There are two primary U.S. NAAQS (National Ambient Air Quality Standards) for SO2. The short-term (24-hour) standard is set at 0.14 ppm (0.365 mg/m3 ) and is not to be exceeded more than once per year per air pollution control district. The long-term standard specifies an annual arithmetic mean not to exceed 0.03 ppm (0.080 mg/m3 ). These standards do not address very shortterm exposures to SO2. It is well established that even brief exposures to SO2 during exercise, such as 15 or 20 minutes, can cause significant lung function impairment in people with asthma.
Because of this, the United Kingdom has established a 15-minute standard for outdoor SO2 exposure of 0.1 ppm (100 ppb). On June 2, 2010, the Environmental Protection Agency (EPA) strengthened the primary NAAQS for sulfur dioxide (SO2), establishing a new 1-hour standard at a level of 75 parts per billion (ppb). The EPA revoked the two existing primary standards of 140 ppb evaluated over 24 hours and 30 ppb evaluated over an entire year, because they do not add additional public health protection given a 1-hour standard at 75 ppb.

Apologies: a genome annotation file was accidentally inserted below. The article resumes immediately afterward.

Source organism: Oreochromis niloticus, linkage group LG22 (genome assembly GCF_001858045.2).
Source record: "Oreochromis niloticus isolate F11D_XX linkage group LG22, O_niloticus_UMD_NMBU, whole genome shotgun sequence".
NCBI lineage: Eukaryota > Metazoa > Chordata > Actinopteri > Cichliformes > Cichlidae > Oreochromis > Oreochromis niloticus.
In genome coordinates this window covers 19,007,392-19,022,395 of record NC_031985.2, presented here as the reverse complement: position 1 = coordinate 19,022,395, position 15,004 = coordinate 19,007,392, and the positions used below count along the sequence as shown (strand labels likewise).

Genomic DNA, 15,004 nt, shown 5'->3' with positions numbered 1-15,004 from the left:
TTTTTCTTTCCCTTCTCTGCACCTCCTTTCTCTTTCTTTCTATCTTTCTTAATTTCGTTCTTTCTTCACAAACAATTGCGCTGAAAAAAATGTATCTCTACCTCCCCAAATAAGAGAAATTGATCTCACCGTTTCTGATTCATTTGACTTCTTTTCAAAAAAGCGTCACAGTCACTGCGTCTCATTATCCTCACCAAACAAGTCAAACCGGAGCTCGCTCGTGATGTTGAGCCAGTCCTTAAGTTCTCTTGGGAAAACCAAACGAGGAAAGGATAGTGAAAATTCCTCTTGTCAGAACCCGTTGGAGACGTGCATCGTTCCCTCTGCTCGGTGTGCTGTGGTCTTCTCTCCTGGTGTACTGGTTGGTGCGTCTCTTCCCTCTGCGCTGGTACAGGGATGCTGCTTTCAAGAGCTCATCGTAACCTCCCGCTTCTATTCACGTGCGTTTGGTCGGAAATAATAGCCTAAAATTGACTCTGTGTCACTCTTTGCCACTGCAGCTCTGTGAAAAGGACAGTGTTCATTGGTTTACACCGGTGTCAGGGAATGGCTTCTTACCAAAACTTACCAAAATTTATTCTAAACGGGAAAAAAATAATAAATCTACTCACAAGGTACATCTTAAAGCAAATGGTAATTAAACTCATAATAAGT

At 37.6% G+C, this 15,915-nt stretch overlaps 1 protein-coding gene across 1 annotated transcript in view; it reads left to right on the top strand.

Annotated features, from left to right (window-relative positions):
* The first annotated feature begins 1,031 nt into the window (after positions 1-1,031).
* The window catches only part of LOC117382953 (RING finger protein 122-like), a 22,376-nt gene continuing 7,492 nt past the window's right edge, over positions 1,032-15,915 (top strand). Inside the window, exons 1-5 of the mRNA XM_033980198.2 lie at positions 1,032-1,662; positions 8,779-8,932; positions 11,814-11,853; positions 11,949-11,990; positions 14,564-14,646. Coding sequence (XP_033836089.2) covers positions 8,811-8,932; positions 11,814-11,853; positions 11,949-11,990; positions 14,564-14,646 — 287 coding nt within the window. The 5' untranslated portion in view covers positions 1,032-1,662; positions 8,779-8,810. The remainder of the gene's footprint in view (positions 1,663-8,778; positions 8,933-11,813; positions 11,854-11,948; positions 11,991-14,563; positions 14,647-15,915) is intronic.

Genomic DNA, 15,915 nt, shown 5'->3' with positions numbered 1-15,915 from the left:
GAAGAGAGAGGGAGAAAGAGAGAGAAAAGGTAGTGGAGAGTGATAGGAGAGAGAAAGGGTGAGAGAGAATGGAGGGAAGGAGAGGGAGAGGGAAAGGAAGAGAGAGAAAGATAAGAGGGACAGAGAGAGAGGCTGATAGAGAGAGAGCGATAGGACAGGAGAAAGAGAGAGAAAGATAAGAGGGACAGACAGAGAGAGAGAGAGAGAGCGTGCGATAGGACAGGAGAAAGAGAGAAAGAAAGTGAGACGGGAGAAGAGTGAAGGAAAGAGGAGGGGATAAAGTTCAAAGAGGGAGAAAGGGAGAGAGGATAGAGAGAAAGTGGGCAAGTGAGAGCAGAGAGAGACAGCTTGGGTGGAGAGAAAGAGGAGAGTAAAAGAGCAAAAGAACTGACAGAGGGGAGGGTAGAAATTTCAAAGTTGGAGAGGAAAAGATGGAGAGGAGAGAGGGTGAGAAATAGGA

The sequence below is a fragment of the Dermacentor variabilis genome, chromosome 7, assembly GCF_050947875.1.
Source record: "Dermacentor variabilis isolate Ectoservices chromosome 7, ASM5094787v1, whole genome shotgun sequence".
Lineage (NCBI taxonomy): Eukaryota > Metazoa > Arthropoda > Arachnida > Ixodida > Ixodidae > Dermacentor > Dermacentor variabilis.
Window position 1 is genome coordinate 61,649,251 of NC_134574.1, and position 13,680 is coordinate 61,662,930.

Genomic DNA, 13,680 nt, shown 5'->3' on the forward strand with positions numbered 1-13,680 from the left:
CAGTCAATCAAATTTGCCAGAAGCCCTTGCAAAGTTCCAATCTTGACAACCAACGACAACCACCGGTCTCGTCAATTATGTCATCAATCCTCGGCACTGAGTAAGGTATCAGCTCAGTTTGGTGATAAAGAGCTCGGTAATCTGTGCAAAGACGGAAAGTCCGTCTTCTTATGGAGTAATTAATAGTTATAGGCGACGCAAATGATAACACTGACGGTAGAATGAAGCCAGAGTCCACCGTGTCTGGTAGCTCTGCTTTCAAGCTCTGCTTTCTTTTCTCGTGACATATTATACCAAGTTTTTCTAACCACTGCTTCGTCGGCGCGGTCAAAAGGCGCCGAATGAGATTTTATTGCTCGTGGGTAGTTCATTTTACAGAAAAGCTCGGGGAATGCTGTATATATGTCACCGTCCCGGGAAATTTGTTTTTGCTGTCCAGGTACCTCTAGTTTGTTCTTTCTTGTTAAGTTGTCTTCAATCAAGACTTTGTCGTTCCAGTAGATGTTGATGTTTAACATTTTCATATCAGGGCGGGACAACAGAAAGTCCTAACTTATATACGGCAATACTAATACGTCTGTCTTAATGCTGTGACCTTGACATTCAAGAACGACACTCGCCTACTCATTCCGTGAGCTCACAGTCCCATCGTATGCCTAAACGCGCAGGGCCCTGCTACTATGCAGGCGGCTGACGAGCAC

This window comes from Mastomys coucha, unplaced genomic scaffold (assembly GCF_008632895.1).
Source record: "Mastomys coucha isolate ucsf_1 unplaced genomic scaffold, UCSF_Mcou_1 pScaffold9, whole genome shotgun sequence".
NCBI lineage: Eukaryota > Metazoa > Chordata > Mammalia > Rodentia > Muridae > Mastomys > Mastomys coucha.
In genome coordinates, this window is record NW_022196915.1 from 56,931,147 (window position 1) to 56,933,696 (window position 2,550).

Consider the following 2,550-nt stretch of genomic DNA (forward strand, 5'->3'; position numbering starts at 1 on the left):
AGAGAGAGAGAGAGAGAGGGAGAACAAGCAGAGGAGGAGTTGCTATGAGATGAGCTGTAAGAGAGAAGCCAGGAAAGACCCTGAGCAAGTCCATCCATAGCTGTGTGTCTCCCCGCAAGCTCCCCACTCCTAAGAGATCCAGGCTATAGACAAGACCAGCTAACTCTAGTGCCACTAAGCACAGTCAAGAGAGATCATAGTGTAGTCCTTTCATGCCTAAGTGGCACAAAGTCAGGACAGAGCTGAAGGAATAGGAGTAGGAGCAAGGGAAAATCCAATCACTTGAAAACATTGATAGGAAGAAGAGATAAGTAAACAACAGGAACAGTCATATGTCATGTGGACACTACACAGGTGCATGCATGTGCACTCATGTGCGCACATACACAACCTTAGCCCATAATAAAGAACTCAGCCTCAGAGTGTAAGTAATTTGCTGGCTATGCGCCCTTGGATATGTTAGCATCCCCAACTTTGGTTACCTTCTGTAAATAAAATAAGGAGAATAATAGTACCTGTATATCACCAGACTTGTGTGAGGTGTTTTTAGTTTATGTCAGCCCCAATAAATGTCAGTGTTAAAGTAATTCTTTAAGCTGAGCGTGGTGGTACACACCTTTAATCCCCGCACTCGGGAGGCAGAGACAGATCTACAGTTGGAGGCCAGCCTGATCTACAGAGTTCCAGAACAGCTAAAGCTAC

EPA estimated that the revised standard would yield health benefits between $13 billion and $33 billion, including reduced hospital admissions, emergency room visits, work days lost due to illness, and cases of aggravated asthma and chronic bronchitis. The benefits include preventing 2,300 to 5,900 premature deaths and 54,000 asthma attacks a year. The estimated cost in 2020 to fully implement the new standard would be approximately $1.5 billion.
EPA also set minimum requirements that inform states on where they are required to place SO2 monitors; approximately 163 SO2 monitoring sites nationwide would be required. The American Petroleum Institute recommended a 1-hour standard of 400 ppb, arguing that EPA’s epidemiological evidence was inconsistent and insufficient and, further, that adverse effects were reversible and transient similar to a variety of common stimuli.